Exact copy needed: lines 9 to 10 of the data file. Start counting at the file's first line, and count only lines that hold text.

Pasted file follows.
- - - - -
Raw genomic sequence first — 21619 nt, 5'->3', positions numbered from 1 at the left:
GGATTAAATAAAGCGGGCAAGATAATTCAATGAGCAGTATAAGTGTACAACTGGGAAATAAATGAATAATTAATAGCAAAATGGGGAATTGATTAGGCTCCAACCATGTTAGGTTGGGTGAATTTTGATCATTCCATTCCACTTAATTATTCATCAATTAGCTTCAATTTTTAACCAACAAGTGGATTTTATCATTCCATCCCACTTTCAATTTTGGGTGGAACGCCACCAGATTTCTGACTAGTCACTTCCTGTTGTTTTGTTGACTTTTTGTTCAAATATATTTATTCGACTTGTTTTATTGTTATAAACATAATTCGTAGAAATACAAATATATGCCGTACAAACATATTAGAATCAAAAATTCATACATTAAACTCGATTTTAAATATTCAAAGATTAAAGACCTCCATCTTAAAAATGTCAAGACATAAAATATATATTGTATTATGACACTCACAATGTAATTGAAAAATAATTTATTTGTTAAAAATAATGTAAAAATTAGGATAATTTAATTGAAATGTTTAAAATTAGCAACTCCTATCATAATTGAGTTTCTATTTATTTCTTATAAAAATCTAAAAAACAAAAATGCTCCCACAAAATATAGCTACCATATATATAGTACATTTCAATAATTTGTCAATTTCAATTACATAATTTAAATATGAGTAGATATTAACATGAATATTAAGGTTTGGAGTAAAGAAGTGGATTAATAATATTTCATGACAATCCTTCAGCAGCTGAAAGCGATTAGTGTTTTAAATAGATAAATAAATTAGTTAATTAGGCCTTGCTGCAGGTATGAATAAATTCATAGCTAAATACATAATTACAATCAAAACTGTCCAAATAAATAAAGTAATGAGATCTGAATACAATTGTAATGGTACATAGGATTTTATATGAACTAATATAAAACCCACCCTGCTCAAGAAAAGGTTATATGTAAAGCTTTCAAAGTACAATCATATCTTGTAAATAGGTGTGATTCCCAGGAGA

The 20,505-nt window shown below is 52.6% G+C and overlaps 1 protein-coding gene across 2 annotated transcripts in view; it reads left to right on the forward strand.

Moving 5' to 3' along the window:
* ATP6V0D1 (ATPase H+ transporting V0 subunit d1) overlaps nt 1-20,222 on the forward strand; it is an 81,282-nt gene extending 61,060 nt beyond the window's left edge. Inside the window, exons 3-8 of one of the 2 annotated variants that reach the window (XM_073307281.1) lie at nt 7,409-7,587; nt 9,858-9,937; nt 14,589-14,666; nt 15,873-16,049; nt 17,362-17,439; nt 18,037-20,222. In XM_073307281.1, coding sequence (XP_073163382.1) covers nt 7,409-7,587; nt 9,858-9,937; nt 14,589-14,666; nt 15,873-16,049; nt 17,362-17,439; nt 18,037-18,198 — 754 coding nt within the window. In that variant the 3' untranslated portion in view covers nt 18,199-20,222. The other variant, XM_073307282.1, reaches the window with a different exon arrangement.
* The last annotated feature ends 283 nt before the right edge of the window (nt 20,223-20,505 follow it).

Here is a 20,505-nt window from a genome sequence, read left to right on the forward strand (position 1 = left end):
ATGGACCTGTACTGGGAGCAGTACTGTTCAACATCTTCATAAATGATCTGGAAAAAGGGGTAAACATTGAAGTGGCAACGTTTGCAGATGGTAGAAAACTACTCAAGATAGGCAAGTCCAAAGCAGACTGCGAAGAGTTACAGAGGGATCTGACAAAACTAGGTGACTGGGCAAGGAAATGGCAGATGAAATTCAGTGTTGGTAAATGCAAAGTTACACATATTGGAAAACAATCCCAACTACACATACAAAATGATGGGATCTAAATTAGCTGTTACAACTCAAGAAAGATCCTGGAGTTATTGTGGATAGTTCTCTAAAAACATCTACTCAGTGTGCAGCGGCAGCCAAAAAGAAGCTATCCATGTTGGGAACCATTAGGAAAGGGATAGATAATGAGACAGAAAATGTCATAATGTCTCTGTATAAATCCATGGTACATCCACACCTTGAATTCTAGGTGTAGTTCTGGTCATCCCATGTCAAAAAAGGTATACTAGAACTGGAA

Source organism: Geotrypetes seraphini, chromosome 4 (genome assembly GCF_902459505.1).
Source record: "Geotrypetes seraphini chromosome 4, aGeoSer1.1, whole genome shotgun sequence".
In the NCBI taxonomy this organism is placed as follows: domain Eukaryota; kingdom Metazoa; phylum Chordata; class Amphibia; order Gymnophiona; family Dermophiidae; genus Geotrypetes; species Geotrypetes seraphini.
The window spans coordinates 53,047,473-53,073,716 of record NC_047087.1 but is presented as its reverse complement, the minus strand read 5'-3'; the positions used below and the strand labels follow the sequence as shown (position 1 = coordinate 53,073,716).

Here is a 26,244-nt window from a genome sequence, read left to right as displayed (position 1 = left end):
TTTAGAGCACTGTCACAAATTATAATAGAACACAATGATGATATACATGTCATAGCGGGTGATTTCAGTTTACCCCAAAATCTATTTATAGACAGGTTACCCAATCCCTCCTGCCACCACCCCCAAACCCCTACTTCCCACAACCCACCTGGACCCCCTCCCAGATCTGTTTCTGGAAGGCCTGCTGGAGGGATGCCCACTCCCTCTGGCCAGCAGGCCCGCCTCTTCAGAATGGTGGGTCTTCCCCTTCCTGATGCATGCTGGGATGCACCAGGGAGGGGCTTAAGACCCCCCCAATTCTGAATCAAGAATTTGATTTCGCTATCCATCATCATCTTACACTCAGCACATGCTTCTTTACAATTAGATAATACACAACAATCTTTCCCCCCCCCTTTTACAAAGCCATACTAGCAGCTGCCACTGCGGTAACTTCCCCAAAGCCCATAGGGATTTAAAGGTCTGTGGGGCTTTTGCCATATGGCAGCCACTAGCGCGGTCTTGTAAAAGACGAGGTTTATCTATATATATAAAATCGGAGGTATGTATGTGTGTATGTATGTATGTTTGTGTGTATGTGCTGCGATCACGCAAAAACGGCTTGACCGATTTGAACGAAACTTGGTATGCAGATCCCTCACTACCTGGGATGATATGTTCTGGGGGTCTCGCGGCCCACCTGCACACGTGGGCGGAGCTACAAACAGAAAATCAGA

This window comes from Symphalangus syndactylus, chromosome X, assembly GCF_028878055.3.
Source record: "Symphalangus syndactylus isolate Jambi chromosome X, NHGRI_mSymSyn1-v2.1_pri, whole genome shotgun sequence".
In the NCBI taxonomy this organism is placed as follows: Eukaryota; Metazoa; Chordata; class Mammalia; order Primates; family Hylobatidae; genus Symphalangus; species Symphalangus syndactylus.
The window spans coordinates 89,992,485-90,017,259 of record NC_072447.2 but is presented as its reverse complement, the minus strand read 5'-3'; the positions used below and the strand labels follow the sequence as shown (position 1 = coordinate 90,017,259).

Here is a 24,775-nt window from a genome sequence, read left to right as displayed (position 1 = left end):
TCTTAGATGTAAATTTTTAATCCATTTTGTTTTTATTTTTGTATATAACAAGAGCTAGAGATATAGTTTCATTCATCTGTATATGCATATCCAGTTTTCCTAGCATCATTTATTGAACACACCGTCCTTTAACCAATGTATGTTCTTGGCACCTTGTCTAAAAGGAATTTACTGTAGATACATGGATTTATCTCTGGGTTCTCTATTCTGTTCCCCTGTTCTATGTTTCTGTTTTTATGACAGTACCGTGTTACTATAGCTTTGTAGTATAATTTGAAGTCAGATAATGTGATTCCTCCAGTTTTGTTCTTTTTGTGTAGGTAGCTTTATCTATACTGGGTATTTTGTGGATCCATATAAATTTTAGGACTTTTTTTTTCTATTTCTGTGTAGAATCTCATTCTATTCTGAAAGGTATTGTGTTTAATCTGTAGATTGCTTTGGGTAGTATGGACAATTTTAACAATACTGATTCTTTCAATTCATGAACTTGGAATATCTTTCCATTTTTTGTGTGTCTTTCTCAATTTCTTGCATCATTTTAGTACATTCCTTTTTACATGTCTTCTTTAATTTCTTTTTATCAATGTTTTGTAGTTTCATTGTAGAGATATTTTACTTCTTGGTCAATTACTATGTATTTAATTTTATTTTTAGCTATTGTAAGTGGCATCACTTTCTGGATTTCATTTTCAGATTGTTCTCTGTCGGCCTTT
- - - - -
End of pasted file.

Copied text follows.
Source organism: Geotrypetes seraphini, chromosome 4 (genome assembly GCF_902459505.1).
Source record: "Geotrypetes seraphini chromosome 4, aGeoSer1.1, whole genome shotgun sequence".